Upgraded from Thee Hypnotics, with who Sophie Ellis-Bextor found fame, Thee Faction’s mission is plain and unabashed – to restore to indie pop the ragged-trousered, old school, socialist polemic of the mid 80s – The Redskins, Red Wedge and the like, and not to rest until the last member of Mumford & Sons is strangled with the entrails of the drummer from Coldplay.
Thee Faction: Up The Workers!
Fun socialist indie pop.
Lyrical soundbites such as ‘Bread and circuses don’t keep me satisfied’ and ‘Argue with a Tory, don’t meditate’, require little interpretation. This is a re-imagining of a time when the link between pop and politics was a given in the fight to kick out Thatcher, with the musical weapons of back-to-basics pub rock, skinny R&B, clipped brass and a Clash-like directness.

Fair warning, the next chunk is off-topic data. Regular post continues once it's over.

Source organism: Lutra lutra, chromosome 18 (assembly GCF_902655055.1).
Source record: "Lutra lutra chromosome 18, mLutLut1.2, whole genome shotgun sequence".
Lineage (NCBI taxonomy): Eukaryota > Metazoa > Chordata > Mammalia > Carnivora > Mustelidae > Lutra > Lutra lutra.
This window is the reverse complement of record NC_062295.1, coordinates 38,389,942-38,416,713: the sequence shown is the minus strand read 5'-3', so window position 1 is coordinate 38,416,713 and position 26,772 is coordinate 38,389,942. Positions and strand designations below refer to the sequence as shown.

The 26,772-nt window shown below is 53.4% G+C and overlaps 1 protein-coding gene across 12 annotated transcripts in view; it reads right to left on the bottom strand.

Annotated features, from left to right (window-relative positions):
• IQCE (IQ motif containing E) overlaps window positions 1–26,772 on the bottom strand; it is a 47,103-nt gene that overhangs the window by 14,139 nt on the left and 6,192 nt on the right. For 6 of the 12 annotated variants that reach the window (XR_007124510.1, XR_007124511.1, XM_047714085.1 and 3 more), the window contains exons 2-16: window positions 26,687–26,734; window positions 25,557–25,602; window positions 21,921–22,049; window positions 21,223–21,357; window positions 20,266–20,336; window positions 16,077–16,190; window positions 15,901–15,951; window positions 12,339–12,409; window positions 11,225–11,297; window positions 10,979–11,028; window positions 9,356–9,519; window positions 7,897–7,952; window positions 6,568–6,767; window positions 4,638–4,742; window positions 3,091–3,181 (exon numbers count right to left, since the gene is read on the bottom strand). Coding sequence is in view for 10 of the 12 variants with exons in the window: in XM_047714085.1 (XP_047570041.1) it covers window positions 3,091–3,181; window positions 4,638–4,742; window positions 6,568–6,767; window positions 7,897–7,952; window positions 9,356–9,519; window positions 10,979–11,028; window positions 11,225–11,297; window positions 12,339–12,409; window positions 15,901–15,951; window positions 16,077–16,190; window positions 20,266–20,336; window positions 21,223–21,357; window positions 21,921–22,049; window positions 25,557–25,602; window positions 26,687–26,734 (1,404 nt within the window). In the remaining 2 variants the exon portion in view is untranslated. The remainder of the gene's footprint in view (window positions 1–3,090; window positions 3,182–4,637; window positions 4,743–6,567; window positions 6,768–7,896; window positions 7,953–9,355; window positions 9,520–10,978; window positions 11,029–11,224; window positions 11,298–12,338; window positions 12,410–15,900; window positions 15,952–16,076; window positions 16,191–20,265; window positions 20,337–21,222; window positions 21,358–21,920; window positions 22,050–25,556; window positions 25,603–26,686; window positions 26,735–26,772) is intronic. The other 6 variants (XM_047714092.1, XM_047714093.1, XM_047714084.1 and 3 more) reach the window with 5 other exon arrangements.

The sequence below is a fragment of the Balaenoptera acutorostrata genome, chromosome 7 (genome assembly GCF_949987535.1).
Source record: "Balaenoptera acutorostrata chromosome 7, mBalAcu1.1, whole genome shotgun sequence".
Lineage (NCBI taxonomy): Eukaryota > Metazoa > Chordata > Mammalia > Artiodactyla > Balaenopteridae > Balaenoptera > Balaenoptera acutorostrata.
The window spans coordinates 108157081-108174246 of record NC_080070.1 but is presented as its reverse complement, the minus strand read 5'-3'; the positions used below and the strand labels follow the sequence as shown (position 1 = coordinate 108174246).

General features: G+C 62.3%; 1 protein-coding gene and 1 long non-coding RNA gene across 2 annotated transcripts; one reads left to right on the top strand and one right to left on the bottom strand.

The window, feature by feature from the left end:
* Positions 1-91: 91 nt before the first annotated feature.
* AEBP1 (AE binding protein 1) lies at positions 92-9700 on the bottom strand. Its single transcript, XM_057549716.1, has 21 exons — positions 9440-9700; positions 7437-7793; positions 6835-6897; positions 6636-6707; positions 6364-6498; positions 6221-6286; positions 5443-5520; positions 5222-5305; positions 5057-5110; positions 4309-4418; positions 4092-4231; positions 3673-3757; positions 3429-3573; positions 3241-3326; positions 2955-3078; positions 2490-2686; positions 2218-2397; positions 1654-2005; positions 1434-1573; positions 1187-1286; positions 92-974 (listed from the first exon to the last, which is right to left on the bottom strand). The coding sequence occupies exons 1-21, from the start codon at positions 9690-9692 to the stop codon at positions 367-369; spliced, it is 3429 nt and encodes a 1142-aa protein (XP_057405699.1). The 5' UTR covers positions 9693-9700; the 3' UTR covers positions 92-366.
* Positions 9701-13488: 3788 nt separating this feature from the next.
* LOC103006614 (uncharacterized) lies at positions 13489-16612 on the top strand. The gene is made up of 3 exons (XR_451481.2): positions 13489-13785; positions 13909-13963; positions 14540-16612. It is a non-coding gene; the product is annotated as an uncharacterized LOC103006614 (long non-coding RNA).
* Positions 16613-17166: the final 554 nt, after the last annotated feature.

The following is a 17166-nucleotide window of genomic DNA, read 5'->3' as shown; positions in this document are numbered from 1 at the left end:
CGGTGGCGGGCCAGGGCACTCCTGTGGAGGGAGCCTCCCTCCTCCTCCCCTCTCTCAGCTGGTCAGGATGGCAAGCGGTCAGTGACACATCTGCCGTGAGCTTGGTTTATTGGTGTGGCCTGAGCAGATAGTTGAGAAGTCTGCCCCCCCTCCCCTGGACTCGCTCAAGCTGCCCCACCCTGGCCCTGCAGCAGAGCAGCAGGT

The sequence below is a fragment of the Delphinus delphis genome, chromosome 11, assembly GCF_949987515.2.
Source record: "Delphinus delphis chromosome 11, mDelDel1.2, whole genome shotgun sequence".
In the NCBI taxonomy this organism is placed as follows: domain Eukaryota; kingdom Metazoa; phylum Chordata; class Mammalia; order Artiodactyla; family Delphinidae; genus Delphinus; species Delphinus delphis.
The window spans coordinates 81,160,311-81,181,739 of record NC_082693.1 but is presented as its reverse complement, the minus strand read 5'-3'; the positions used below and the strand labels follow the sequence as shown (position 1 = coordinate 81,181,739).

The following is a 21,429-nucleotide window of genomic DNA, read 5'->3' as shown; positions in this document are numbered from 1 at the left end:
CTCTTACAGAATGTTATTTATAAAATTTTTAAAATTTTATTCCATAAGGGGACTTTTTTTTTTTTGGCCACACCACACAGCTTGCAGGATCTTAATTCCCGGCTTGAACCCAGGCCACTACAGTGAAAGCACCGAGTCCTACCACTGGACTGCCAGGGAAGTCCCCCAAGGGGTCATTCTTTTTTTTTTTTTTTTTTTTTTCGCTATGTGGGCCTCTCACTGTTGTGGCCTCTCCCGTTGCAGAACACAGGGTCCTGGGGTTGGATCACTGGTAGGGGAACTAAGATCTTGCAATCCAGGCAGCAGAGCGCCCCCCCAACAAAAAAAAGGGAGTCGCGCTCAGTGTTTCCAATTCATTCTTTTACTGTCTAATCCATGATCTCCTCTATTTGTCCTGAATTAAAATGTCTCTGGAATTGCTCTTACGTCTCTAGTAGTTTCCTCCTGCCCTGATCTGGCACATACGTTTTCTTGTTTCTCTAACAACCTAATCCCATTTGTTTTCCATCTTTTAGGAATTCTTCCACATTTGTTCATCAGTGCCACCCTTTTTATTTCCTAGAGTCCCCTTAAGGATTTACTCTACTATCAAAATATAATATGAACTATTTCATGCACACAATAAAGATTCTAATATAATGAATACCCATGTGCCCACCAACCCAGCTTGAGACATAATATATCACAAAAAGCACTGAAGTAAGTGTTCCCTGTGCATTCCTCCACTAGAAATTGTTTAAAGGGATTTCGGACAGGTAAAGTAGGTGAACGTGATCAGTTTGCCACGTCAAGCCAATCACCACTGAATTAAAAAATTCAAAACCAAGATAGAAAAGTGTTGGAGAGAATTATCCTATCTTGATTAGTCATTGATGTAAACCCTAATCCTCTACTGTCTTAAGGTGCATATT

Titles like Capitalism Is Good For Corporations; That’s Why You’ve Been Told Socialism Is Bad All Your Life, as well as the Soviet-style sleeve graphics suggest they’re ruefully aware of the aesthetic difficulties of agit-pop delivery, especially nowadays.
But their tongues are only partly in cheek. This is 100 per cent fun and they 100 per cent mean it, man. Catch live.